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Format: Hardcover Verified Purchase
If you are a fan of The Mitford Series, I think you will also enjoy A Miracle For St. Cecilia's. Set in a quaint, charming, New England town, you will meet an endearing set of characters, both parishoners at St. Cecilia's, as well as the towns folk of Dorsetville. Leading the parishoners of St. Cecilia's is Father James, who learns that St. Cecilia's doors will be closed due to lack of funds. Heart-broken, Father James is distressed at what will happen to his St. Cecilia's family, who rely on the church and their friendships there, to get through life's struggles.
Katherine Valentine is a gifted writer, though her style is simple, it is wonderfully easy to read, and creates a true warmth and feeling of comfort. Even though it did seem a lot like the Mitford series, it was still creative in the story lines, entertaining and insightful. For those with Christian roots, it provides some strong messages of faith & hope.
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Format: Kindle Edition
While I liked the story and the characters and found it generally engaging, I agree with another reviewer who found the author's Catholicism blunders to be "jarring". For example: The priests wear Violet vestments on Good Friday, not Red. The Passion narrative is read on Palm Sunday (when the priests *do* wear Red vestments) and the Priest is always, always, always the voice of Christ (he is the Alter Christus, after all!). A woman, no matter how involved, would never, ever be allowed to read the words of Christ (well, perhaps in an absurdly liberal parish they might try such nonsense...but that's not the type described in this book). The characters don't fast on Ash Wednesday, but she makes a big deal of their fasting on Good Friday. The Hail Mary is wrong. Etc.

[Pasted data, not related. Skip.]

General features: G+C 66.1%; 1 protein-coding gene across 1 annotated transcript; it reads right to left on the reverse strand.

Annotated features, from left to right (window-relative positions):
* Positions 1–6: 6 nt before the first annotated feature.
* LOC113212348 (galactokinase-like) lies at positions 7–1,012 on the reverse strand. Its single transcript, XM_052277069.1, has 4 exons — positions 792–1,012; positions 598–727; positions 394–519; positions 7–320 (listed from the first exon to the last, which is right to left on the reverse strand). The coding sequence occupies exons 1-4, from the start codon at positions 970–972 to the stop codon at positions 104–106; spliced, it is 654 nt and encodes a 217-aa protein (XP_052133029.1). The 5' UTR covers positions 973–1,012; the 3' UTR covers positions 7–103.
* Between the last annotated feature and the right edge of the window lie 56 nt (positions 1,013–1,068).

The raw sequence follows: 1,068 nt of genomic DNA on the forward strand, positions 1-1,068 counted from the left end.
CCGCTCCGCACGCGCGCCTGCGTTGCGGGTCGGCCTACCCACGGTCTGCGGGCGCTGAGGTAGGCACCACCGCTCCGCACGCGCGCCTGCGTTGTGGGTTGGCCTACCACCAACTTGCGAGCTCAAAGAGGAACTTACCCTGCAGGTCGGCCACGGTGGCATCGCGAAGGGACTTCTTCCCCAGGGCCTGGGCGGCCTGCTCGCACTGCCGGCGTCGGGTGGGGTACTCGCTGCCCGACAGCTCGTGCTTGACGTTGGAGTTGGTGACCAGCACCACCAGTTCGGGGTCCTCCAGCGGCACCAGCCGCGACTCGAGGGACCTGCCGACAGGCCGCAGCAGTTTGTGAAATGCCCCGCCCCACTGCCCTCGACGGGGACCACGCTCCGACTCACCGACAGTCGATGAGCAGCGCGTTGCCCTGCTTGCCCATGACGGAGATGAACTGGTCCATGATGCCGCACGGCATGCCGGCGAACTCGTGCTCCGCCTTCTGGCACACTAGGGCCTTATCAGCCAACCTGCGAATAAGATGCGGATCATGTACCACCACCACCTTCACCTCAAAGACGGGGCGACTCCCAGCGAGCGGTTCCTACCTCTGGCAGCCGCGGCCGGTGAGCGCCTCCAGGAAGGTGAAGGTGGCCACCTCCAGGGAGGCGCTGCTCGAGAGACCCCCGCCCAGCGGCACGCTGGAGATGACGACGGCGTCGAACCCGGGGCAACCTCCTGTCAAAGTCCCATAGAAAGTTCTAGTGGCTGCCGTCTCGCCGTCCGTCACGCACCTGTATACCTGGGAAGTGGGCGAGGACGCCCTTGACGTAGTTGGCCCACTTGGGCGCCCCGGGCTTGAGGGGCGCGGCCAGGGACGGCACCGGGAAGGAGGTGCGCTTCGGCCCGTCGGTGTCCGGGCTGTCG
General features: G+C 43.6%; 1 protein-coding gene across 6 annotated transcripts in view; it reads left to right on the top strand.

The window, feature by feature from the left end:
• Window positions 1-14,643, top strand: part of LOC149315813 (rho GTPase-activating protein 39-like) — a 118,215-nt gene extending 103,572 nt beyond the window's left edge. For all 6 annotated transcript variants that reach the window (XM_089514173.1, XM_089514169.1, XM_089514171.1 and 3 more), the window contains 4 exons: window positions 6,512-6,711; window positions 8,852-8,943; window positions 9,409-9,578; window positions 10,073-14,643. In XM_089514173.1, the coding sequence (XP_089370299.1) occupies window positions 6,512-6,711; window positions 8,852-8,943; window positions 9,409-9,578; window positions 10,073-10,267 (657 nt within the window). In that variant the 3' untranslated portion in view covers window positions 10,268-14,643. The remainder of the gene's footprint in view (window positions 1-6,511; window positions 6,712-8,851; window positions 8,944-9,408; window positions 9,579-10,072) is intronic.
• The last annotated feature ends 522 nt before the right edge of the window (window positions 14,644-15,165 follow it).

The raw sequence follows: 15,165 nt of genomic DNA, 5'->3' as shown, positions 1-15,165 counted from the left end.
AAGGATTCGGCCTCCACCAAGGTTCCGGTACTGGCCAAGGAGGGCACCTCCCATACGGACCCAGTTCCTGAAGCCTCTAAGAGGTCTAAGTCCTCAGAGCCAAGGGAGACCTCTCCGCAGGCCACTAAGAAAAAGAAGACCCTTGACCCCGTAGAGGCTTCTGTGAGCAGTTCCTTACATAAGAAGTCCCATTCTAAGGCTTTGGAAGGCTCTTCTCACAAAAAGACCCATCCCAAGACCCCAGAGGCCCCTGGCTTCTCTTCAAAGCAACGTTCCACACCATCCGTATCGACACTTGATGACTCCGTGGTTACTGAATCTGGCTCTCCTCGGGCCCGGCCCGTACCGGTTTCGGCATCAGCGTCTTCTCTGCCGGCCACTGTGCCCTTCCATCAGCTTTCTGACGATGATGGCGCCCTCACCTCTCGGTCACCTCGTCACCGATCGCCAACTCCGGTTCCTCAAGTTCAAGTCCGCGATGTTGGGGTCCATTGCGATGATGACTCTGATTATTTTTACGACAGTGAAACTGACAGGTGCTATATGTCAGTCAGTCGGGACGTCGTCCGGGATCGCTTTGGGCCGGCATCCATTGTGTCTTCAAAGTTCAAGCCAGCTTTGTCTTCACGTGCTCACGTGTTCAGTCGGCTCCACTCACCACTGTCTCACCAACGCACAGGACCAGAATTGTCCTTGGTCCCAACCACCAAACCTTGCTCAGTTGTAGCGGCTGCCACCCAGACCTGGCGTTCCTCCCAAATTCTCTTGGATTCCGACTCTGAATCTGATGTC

Also, there's an important funeral that happens, but it's mentioned only in passing as "it happened." It's a significant event that at least deserves a reflection, and I think skipping over that while giving a long, detailed backstory about the dispute between the Catholics and the protestants across the green was a misuse of pages.
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Format: Hardcover
As a fiction lover and fan of inspirational books such as the Mitford series, I was overjoyed when I heard about the publication of A Miracle for St. Cecilia's. Why? Because in today's world, there is always a need for books emphasizing the theme of Hope - hope in times of despair when it seems that the odds are stacked so staggeringly against us. Katherine Valentine manages to spread the good news that there is good cause to believe in Hope, and she manages to tell a great story while sharing this good news.
Set in the charming but declining mill town of Dorsetville, A Miracle for St. Cecilia's unites a cast of characters who, while engaged in their own personal struggles, come together to fight for a cause close to their hearts. Their beloved Catholic church, the focal point of their spiritual lives and social structure, and a source of financial and emotional support for their decaying community, is about to close. The book brings together an unlikely band of heroes: a dad with a deadly disease, a troubled young computer genious, three aging retirees (one of whom is Jewish, but a good friend to the church), a retired hunting dog, an elderly Irish priest, and the Pastor of St. Cecilia's who has great intentions but just can't seem to pull his parish out of the red ink.
The story moves along nicely and pulls the reader in quickly. I fell in love with the people of Dorsetville and found myself thinking about the many communities across our country who find themselvs facing these same troubling circumstances in their own places of worship.
As a Catholic, I appreciated this book for its attention to doctrinal and liturgical detail. I feel, however, that its message has broader appeal and that it will touch the hearts and souls of many.
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Format: Paperback
This was such a wonderful book. Do not listen to those who accuse the author of copying the Mitford series. I enjoyed the Jan Karon series but I LOVE this one. You will not be disappointed. The uplifting message of faith and hope filled my spirit.
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By A Customer on September 2, 2002
Format: Hardcover
If you like the Mitford series, you should like this. Lots of characters with personality, some of which I can see in my own parish. I liked the message of hope and faith. The description of Vermont in the winter was almost too good - I kept getting cold hands while reading the book.
Chatty without being gossipy, religious without being preachy - I would recommend this to anyone looking to have some heartstrings pulled.